In this novel by Zsigmond Móricz, set in 1898, the protagonist is not a person, but a social class: the rural gentry. The characters are like fleas on a komondor dog, jumping and bouncing off people whom they don't want to live off. Alongside the unending anecdotes and folk songs, the questions of social changes and the transformation of the old world are drifting through the rooms of this manor, where every day is a festive weekend and the merriment continues until the lights go out, even when dreams are shattered like crystal glasses. How long can a semblance of order be maintained when the wheels of the old systems are stuck in the mud? In this direction of Csaba Horváth, the musicality of Móricz's texts and the eternal validity of his story are amplified by the methods of physical theatre.
After graduating from the Hungarian Dance Academy as a folk dancer (1983-87), he joined the Honvéd Együttes in 1987 as solo dancer. Since 1995 he has danced in Tranzdanz and the theatre Sámán Színház.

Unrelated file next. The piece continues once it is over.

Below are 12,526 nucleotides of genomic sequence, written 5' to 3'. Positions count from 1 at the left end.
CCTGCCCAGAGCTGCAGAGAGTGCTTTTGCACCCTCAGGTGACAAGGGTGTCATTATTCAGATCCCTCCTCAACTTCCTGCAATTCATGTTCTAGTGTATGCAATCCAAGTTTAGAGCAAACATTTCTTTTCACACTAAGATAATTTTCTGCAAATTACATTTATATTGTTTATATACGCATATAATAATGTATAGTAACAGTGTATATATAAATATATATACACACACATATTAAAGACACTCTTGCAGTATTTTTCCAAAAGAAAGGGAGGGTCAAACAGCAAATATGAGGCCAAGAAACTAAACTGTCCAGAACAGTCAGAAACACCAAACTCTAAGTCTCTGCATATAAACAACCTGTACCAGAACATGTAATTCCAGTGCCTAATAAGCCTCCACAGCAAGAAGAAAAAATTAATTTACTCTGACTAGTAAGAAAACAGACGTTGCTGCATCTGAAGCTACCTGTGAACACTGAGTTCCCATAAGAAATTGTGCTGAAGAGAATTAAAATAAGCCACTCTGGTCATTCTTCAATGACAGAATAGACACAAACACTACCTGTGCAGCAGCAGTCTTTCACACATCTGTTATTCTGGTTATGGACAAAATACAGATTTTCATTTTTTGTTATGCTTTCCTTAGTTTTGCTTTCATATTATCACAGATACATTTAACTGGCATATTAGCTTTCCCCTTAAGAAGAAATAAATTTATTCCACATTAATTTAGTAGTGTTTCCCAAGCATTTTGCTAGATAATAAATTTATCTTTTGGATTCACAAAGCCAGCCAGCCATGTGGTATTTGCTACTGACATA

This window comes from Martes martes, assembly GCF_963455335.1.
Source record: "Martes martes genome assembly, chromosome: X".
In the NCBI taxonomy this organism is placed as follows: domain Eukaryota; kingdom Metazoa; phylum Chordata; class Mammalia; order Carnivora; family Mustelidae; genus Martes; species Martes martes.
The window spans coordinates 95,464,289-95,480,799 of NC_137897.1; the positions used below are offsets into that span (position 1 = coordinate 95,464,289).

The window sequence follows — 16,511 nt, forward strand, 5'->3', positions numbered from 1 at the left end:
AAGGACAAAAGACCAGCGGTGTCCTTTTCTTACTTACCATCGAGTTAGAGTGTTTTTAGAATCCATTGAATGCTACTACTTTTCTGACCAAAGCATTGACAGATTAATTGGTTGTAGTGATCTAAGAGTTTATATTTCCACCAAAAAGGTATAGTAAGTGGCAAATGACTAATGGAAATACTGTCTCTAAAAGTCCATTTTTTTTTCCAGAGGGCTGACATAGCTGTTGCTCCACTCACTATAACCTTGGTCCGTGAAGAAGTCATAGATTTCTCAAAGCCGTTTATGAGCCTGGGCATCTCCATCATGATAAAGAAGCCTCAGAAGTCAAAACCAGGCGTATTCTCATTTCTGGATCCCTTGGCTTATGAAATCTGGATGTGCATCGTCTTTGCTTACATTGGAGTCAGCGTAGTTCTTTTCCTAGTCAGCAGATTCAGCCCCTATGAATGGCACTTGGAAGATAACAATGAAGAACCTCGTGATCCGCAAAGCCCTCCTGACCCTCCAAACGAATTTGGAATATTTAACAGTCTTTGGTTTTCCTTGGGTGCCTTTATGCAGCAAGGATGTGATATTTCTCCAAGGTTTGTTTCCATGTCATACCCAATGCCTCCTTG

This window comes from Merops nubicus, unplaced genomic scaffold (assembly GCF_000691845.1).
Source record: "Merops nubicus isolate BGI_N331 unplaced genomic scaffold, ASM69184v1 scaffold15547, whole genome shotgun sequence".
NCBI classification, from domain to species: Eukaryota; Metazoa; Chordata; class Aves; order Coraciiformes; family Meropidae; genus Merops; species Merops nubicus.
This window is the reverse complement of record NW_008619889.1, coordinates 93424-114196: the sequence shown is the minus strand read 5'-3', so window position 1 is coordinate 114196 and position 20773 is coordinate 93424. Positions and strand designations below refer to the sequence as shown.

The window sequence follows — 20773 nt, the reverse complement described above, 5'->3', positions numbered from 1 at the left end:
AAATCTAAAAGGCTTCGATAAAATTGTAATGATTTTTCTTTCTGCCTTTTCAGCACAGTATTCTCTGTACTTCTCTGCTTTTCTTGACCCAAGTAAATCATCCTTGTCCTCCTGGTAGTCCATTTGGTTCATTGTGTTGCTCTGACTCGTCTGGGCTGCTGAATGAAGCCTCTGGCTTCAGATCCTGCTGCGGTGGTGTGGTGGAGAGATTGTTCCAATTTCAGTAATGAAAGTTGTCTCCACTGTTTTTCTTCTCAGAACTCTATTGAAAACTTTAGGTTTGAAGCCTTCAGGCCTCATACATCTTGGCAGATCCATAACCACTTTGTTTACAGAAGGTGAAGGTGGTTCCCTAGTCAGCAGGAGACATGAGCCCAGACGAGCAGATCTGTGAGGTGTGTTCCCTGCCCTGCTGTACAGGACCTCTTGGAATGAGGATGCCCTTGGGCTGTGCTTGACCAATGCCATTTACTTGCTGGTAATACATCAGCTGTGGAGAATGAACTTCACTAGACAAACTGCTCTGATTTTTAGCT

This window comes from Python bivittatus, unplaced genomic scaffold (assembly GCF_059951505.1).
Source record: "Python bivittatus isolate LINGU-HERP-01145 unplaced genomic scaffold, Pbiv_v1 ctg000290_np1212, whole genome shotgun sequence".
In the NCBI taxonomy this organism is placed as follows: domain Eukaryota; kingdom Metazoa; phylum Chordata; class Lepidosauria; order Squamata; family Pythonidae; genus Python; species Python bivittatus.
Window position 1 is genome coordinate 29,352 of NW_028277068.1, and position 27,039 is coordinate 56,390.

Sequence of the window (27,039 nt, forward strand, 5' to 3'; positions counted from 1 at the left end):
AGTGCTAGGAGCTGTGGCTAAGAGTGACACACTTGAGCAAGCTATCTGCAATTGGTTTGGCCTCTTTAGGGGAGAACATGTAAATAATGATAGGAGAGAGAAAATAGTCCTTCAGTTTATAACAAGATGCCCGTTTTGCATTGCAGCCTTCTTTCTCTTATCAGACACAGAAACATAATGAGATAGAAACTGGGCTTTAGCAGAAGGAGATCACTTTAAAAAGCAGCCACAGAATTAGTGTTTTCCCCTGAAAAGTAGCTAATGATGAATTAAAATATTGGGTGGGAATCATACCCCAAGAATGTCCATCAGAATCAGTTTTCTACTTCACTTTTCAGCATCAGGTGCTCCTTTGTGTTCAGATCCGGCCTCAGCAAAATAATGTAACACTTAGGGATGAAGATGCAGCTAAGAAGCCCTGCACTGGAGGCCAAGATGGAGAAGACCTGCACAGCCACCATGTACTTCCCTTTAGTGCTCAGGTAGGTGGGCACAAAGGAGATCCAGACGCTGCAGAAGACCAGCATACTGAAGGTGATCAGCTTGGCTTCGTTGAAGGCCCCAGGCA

His first choreography was Duhaj (Reveller) – in which he also performed as a dancer – with which he won the Herald Angel Award at the Edinburgh Festival in 1998, and the Veszprém All-arts Festival’s performer’s award.
Between 2000 and 2005 he worked as choreographer, then artistic director of the Közép Európa Táncszínház (Central Europe Dance Theatre); in the meantime he also graduated as choreographer from Színház- és Filmművészeti Egyetem (University of Theatre and Film Arts).
Until 2008 he worked as director of dance at the Debreceni Csokonai Színház.
In 2005 he founded his own company, Forte.
From 2009 he is teaching at the Színház- és Filmművészeti Egyetem(University of Theatre and Film Arts).
He is regularly invited abroad: he ran courses at Harvard in Boston (USA), was a visiting choreographer of the American Repertory Theatre and has collaborated with János Szász and Min Tanaka. In 2008 he choreographed Medeia for Anatoly Vasilyev at the Epidauros Festival in Greece. In May 2016 he held a ten-day-long workshop in Philadelphia (USA) for the actors of The Wilma Theatre and will direct at the same theatre the Blood Wedding in 2017.